Back to Journals » Clinical Epidemiology » Volume 5 » Issue 1

Risk of miscarriage among users of corticosteroid hormones: a population-based nested case-control study

Authors Bjørn AB, Nielsen RB, Nørgaard M, Nohr EA, Ehrenstein V

Received 18 April 2013

Accepted for publication 24 May 2013

Published 14 August 2013 Volume 2013:5(1) Pages 287—294


Checked for plagiarism Yes

Review by Single anonymous peer review

Peer reviewer comments 3

Anne-Mette B Bjørn,1 Rikke B Nielsen,1 Mette Nørgaard,1 Ellen A Nohr,2 Vera Ehrenstein1

1Department of Clinical Epidemiology, 2Section for Epidemiology, Department of Public Health, Aarhus University Hospital, Aarhus, Denmark

Background: The purpose of this nested case-control study in Denmark was to study the association between use of corticosteroids and risk of miscarriage.
Methods: We identified prescriptions for corticosteroids before the miscarriage/index date. We estimated odds ratios (ORs) for miscarriage and for early (<13 weeks) and late (13–21 weeks) miscarriage adjusting for age, history of diabetes and epilepsy, and nonsteroidal anti-inflammatory drug use.
Results: We identified 10,974 women with miscarriage and 109,740 controls. Prevalence of inhaled corticosteroid use within 60 days before the index date was 1.3% among the cases and 1.0% among the controls (OR = 1.20; 95% confidence interval [CI] 1.01–1.44). Prevalence of oral corticosteroid use within 60 days before the index date was 0.3% for both cases and controls (OR = 0.78; 95% CI 0.53–1.15). For inhaled and oral corticosteroids, the ORs of early miscarriage were 1.22 (95% CI 1.01–1.49) and 0.81 (95% CI 0.55–1.20), respectively.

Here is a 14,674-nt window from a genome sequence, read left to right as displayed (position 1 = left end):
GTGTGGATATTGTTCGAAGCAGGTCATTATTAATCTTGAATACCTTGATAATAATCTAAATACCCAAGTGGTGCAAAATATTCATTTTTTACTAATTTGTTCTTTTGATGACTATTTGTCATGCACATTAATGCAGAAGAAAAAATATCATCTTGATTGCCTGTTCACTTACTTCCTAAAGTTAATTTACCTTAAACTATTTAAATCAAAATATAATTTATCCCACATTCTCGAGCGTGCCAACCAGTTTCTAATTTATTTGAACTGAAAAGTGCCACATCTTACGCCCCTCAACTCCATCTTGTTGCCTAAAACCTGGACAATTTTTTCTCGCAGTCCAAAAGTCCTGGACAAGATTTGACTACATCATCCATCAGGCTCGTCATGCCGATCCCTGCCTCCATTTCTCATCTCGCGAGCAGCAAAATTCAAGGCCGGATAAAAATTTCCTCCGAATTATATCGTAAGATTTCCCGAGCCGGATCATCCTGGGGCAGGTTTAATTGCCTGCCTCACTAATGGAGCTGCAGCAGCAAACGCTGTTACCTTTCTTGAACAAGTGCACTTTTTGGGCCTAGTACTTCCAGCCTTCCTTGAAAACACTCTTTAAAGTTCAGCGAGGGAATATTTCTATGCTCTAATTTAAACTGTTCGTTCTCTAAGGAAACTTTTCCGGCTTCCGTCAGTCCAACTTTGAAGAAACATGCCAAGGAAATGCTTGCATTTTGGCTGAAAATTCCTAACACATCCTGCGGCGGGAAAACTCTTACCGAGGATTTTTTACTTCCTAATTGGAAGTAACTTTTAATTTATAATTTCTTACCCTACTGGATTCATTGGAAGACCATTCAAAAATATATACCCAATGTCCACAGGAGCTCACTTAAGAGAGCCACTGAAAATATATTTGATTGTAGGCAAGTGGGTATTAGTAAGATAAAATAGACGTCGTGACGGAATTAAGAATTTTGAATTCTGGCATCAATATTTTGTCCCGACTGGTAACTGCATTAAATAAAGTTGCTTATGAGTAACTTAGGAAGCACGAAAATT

Conclusion: Use of inhaled corticosteroids was associated with a slightly increased risk of early miscarriage, but explanations alternative to causal ones were possible.

Keywords: case-control study, corticosteroid hormones, epidemiology, miscarriage

Creative Commons License © 2013 The Author(s). This work is published and licensed by Dove Medical Press Limited. The full terms of this license are available at and incorporate the Creative Commons Attribution - Non Commercial (unported, v3.0) License. By accessing the work you hereby accept the Terms. Non-commercial uses of the work are permitted without any further permission from Dove Medical Press Limited, provided the work is properly attributed. For permission for commercial use of this work, please see paragraphs 4.2 and 5 of our Terms.